Image credit: Possibly Adrian Chmielarz.

Solution: I've added a radar mini-map so you can automatically know there's something out there from a good distance. I don't think I'd add a radar in melee mode/multiplayer because having a radar map would remove a player's ability to surprise the enemy. But in singleplayer I think it'll be fine.



Enemy units are yellow crosses, non-threatening objects that contain scrap are blue squares. Trying to think of the colour-blind in these design choices.

 
« Last Edit: July 30, 2016, 02:05:47 AM by Nition » Logged

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« Reply #357 on: July 30, 2016, 02:34:48 PM »

Weekly update time. This week I've continued working on level content and generation. I added some more content to the Earth level, and added the remaining features to the level gen that I needed:
  • Since Gauntlet levels can be played in forward or reverse direction, I added an option to include level content in one direction only (so I can do stuff like have walls that are always behind something no matter whether you're playing in "forward" or "reverse").
  • Added an automatic rotation option to mirror the direction of things in reverse mode. So I can do stuff like have turrets automatically flip to face the other way.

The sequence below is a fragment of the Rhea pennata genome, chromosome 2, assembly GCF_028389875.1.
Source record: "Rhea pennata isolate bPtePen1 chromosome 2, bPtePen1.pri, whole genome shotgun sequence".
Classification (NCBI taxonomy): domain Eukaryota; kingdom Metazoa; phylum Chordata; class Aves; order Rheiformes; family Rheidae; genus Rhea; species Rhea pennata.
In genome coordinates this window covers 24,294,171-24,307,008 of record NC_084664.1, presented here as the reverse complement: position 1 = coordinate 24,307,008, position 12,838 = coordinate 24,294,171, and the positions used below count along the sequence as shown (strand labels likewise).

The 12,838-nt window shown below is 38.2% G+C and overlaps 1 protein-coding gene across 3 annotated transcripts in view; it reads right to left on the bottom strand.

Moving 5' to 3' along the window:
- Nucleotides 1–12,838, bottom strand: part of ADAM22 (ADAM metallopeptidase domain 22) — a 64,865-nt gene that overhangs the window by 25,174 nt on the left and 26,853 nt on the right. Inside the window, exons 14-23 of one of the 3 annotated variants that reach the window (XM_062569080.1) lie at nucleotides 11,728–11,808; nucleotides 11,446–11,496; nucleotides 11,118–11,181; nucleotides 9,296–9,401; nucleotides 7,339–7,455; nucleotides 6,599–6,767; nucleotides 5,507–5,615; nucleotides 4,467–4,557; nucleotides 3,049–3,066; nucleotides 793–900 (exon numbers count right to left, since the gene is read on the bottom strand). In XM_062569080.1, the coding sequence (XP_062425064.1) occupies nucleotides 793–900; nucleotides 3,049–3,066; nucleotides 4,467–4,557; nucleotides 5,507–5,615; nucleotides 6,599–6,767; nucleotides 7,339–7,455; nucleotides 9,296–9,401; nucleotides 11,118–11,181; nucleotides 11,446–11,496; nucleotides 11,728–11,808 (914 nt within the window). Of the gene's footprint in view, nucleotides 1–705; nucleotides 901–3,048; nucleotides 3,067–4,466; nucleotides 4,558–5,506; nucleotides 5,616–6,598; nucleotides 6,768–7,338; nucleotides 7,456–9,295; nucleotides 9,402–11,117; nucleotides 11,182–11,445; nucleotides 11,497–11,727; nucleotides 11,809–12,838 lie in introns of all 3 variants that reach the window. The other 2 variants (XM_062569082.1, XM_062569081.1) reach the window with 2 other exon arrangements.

• Added a specifier to have things not spawn until a certain level. Since each world (each map) will have 2-3 levels played within it, I can say something like "OK, don't have drones appear until level 2" and they won't spawn in World 1-1.



Hopefully that's now every feature it needs. I'll really try to stick to that because I know in gamedev it's all too easy to get stuck working on the "engine" forever and never actually make the game. I also think the level gen is all working correctly now (it's a pretty serious probability-processing machine at this point), it just needs some adjustments.

I added some giant arrows in the sky for myself in the Unity editor so I actually remember which way is the world's forward direction...